Starring: Michael Redgrave, Mervyn Johns, Frederick Valk, Roland Culver
Running Time: 102 min.
Country: United Kingdom
Related Video: http://www.youtube.com/watch?v=0mOIy5U8eaE

Rating: 9/10



Set in Toronto during the early 80s, it follows the CEO of a small cable station who stumbles upon a broadcast signal featuring extreme violence and torture. The signal causes brain tumors in viewers, and is revealed to have been developed by the government as part of a conspiracy...

The film has been described as a "disturbing techno-surrealist film". Andy Warhol called the movie the "A Clockwork Orange of the 1980s". David Cronenberg recalled how, when he was a child, he used to pick up pirate television signals from Buffalo, New York, late at night after Canadian stations had gone off the air, and how he used to worry he might see something disturbing not meant for public consumption. This formed the basis for the plot of Videodrome. Videodrome pioneered the flicker-eliminating technology used to film a television screen's images; before, film images were superimposed onto blank television screens. Videodrome's cult film status has made it a popular source for sampling and homage in Electro-industrial, EBM, and heavy metal music.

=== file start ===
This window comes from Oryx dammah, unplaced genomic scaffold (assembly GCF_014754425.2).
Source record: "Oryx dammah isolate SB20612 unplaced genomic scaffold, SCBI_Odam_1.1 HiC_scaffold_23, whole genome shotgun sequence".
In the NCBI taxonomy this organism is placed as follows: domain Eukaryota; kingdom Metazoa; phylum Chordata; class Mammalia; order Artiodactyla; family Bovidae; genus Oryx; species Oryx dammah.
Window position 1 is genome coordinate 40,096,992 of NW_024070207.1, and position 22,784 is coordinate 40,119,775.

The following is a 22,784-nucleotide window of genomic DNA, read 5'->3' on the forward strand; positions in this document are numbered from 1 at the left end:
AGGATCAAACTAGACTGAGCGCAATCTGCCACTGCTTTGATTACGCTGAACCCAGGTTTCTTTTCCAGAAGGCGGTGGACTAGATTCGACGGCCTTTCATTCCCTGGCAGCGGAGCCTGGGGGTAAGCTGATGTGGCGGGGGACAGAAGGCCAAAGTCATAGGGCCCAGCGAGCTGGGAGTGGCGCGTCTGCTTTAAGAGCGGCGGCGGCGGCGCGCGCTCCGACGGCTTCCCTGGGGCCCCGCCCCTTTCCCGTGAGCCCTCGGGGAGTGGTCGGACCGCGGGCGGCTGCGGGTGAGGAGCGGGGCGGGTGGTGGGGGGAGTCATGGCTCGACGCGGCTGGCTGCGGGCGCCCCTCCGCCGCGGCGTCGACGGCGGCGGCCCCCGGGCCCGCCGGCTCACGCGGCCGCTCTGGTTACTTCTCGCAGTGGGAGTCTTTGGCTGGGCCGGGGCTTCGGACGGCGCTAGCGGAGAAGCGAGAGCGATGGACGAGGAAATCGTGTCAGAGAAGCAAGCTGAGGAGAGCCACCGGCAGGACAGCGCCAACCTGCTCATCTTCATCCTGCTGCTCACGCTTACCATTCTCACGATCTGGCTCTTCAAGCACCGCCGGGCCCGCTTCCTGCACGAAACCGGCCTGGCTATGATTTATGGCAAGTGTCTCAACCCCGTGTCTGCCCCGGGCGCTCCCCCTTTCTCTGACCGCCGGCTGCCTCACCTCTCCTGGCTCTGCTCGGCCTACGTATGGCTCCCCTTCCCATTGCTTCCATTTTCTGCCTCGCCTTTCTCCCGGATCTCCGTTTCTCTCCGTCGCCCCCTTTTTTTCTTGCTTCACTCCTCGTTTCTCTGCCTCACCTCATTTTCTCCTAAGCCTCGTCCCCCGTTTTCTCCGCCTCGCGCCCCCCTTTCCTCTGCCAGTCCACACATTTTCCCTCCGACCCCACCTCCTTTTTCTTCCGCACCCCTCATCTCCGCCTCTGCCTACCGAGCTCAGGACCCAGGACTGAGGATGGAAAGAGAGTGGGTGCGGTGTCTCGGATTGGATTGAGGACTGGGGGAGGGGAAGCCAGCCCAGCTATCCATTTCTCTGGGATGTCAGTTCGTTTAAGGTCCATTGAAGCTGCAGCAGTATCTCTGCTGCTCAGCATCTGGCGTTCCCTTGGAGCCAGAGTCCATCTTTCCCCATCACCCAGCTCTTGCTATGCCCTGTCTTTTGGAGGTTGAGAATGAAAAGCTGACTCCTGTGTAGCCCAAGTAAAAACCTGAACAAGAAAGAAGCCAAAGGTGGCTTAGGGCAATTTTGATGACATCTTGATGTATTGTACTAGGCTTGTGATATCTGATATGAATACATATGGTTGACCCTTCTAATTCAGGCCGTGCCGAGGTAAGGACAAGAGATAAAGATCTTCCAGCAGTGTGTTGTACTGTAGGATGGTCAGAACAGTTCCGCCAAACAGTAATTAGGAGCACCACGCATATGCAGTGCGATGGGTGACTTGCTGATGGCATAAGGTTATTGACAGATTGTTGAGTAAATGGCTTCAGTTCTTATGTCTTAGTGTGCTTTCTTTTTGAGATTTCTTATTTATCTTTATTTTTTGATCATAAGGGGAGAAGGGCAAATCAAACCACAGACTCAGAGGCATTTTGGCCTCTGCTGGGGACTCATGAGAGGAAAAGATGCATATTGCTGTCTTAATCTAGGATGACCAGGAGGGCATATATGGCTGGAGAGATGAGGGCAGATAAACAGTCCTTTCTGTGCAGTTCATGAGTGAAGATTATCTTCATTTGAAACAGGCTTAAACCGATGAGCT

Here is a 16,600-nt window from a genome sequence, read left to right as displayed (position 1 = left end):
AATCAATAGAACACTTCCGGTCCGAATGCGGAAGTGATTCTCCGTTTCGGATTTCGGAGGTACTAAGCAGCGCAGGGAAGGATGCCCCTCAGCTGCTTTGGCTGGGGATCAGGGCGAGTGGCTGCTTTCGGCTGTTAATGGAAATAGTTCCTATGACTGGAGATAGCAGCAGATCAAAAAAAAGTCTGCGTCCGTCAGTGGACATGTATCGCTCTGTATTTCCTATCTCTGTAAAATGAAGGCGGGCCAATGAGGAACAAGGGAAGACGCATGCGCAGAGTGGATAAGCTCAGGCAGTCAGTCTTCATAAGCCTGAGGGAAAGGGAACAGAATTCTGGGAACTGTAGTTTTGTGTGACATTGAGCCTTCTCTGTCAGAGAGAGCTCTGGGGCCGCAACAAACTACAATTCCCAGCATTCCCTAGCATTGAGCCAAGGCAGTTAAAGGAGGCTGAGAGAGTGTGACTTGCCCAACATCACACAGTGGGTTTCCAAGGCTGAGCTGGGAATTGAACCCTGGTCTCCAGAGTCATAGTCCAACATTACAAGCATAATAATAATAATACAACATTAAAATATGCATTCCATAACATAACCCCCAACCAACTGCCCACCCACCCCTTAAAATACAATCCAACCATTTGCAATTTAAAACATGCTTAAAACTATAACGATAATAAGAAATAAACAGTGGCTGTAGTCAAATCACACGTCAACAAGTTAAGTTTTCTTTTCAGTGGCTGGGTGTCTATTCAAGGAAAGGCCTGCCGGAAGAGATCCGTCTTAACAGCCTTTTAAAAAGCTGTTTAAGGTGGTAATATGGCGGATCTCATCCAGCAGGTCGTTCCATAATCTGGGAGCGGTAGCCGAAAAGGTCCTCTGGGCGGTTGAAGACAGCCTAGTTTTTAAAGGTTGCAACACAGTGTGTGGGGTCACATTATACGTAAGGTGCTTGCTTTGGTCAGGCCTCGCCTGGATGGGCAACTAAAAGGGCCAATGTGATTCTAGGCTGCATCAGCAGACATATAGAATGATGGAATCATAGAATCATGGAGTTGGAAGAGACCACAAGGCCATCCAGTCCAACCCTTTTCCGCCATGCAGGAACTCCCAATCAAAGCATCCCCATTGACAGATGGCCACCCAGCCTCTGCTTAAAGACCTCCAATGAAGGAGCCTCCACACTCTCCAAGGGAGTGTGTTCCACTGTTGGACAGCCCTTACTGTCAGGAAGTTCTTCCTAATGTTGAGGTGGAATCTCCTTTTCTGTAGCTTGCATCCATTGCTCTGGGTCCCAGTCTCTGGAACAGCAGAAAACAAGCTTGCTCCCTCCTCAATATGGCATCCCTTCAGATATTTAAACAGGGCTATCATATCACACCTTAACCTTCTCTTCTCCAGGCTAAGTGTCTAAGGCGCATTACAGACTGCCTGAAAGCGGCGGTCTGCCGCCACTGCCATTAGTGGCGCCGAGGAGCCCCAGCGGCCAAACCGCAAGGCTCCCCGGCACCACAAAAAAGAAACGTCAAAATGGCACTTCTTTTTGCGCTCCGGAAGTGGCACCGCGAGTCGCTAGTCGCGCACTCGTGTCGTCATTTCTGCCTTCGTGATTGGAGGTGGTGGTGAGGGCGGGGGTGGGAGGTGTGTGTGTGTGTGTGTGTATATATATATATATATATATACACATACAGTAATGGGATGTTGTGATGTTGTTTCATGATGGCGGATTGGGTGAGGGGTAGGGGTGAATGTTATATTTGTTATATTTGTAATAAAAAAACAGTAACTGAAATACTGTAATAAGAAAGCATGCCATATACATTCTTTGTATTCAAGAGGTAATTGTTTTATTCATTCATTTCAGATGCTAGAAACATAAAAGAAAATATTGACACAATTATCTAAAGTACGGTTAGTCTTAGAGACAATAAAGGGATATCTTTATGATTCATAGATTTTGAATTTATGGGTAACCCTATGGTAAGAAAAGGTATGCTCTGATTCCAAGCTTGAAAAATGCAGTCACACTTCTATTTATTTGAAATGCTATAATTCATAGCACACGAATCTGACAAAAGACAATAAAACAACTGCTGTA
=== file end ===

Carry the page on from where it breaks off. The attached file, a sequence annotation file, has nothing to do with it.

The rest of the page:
In 2009, Universal Studios announced that it had obtained the rights to produce a remake, with a possible 2011 release.

Director: David Cronenberg
Writter: David Cronenberg
Starring: James Woods, Deborah Harry, Sonja Smits, Peter Dvorsky, Leslie Carlson
Running Time: 89min
Country: Canada
Trailer: http://www.youtube.com/watch?v=fPGszmU1egQ&feature=related

Rating: 9,5/10

THE FLY (1986)